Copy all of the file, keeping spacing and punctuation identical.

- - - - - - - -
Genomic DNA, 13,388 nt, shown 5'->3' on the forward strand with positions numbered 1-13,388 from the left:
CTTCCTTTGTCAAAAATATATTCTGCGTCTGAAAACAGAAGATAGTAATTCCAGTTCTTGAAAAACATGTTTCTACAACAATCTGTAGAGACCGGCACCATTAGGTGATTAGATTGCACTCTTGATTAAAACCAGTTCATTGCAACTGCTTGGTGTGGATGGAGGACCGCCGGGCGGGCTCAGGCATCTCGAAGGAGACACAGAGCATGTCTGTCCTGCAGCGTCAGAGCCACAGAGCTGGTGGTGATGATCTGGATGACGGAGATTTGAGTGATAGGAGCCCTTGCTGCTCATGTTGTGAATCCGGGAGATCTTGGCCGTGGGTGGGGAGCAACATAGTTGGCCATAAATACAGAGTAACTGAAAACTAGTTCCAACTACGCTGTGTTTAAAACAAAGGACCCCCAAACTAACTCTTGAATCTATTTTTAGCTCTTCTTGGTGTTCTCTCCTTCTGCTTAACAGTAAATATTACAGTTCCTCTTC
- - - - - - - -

Genomic DNA, 13,388 nt, shown 5'->3' on the forward strand with positions numbered 1-13,388 from the left:
CTTCCTTTGTCAAAAATATATTCTGCGTCTGAAAACAGAAGATAGTAATTCCAGTTCTTGAAAAACATGTTTCTACAACAATCTGTAGAGACCGGCACCATTAGGTGATTAGATTGCACTCTTGATTAAAACCAGTTCATTGCAACTGCTTGGTGTGGATGGAGGACCGCCGGGCGGGCTCAGGCATCTCGAAGGAGACACAGAGCATGTCTGTCCTGCAGCGTCAGAGCCACAGAGCTGGTGGTGATGATCTGGATGACGGAGATTTGAGTGATAGGAGCCCTTGCTGCTCATGTTGTGAATCCGGGAGATCTTGGCCGTGGGTGGGGAGCAACATAGTTGGCCATAAATACAGAGTAACTGAAAACTAGTTCCAACTACGCTGTGTTTAAAACAAAGGACCCCCAAACTAACTCTTGAATCTATTTTTAGCTCTTCTTGGTGTTCTCTCCTTCTGCTTAACAGTAAATATTACAGTTCCTCTTC